Russia’s diesel and gasoil exports by sea increased by 5% in July compared to June as more refining capacity in Russia returned from seasonal maintenance, Reuters reported on Tuesday, citing data from trade sources and vessel tracking.
Turkey, North Africa, Brazil, and the Middle East are now the key markets for Russia’s seaborne diesel exports after the EU imposed an embargo on those imports on February 5. Around 1 million barrels per day (bpd) of Russian diesel, naphtha, and other fuels are needed to find a home elsewhere after the embargo – and it appears that they have.
Russia is now selling nearly half of its seaborne diesel exports to Turkey, a large part goes to Latin America in Brazil, and another portion – to North Africa and the Middle East. Some of the diesel and gasoil exports in July were bound for ship-to-ship (STS) transfers near the Greek port of Kalamata, according to ship-tracking data from Refinitiv cited by Reuters. The final destination of those STS transfers of diesel would be either Turkey or the Middle East, traders told Reuters.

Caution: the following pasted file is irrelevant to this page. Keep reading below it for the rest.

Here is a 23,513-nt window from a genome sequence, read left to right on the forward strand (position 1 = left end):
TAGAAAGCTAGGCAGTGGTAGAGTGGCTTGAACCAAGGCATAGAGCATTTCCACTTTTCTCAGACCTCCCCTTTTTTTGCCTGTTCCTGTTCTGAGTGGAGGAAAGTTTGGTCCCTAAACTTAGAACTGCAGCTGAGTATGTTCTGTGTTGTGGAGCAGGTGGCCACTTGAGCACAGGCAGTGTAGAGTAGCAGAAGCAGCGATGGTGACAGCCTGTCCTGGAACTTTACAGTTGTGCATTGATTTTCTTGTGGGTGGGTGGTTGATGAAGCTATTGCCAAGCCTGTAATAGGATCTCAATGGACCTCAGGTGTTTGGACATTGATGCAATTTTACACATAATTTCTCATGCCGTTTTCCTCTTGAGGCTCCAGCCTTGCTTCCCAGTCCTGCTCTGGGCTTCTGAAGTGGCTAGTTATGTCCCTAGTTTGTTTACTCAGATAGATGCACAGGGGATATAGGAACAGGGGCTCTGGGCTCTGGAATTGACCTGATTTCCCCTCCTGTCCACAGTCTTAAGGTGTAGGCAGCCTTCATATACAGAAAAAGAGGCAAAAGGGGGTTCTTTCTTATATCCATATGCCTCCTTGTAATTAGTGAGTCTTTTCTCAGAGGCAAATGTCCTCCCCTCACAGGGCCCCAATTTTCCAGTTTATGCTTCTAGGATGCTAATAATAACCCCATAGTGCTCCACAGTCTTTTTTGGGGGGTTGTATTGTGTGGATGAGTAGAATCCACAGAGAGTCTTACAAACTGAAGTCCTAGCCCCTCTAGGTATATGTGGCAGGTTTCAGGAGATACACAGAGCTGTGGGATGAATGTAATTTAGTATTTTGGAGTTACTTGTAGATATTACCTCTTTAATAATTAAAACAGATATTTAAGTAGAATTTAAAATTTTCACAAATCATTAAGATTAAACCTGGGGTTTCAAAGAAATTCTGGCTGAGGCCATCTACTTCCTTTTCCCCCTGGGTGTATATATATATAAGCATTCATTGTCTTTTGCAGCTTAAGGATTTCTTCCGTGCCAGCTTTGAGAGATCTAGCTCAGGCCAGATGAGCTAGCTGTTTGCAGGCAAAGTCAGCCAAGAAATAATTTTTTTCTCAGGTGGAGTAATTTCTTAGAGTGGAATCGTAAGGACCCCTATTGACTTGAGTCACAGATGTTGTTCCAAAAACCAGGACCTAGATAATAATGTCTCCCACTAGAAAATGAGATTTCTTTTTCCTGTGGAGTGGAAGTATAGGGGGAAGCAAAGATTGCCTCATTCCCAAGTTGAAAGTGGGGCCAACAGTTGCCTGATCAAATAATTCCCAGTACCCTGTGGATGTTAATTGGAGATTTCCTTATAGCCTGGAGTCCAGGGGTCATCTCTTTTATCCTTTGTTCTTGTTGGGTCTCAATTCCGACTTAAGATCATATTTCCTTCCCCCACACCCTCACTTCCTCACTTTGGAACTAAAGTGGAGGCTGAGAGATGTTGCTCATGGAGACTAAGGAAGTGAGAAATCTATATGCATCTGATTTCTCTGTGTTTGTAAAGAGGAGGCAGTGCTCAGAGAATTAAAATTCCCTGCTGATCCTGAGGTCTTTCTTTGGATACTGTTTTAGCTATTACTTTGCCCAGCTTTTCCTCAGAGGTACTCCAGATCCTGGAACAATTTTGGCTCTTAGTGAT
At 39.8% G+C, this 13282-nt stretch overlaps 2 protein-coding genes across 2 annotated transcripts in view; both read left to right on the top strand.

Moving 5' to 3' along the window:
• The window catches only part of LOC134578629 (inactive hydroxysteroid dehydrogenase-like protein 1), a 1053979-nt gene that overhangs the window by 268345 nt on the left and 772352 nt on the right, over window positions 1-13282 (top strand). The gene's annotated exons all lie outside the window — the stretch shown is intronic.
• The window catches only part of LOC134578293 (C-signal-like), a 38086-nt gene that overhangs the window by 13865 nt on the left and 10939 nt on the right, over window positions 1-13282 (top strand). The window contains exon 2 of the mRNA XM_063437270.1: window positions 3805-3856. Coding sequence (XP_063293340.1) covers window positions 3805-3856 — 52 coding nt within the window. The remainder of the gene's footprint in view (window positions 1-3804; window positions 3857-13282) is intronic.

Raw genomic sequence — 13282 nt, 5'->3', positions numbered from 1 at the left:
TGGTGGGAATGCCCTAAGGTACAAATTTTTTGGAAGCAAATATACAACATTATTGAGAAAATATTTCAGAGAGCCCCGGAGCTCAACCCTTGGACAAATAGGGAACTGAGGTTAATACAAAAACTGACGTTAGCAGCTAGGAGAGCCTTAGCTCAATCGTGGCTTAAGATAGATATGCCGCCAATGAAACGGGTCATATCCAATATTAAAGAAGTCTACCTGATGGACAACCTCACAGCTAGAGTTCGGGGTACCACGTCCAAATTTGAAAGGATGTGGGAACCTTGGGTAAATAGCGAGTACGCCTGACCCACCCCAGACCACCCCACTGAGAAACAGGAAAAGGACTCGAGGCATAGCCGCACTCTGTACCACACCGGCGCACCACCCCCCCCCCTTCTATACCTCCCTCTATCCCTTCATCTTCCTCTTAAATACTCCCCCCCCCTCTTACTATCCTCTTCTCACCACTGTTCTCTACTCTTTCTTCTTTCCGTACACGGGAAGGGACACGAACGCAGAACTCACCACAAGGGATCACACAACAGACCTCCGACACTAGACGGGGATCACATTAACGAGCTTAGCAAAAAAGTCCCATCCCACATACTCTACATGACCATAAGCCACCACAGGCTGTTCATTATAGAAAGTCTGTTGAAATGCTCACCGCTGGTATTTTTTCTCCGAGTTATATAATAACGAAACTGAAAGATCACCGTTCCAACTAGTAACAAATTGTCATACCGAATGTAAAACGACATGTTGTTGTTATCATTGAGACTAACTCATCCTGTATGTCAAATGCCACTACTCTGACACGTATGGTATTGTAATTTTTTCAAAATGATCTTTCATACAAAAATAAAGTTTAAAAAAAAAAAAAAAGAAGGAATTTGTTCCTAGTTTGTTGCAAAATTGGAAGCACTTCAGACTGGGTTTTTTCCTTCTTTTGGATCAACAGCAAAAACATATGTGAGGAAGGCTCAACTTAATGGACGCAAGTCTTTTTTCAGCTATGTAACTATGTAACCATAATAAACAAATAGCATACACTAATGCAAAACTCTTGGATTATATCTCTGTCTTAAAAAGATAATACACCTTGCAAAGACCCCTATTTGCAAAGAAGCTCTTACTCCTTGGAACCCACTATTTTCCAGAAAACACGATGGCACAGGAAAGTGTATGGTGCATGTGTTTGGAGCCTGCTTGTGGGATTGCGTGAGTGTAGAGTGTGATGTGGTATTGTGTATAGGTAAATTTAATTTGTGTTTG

Earlier this year, North Africa became a key export outlet of Russia’s diesel and other petroleum products after the EU embargo on imports of Russian fuels took effect in early February. African countries in the Mediterranean, as well as Turkey, had started taking in more Russian fuels even before the Western ban.
African buyers have also replaced European customers of Russia’s gasoline exports. Russian gasoline exports surged in the first quarter of this year compared to the same period in 2022, as Moscow placed growing volumes of fuels with African customers after the EU embargo. Russia is also boosting exports of its diesel to Latin America.
The trade shift in Russian oil flows also benefits Moscow’s Middle Eastern allies in the OPEC+ pact as the biggest Arab Gulf oil producers, Saudi Arabia and the United Arab Emirates (UAE), scoop up Russia’s fuels at discounted prices.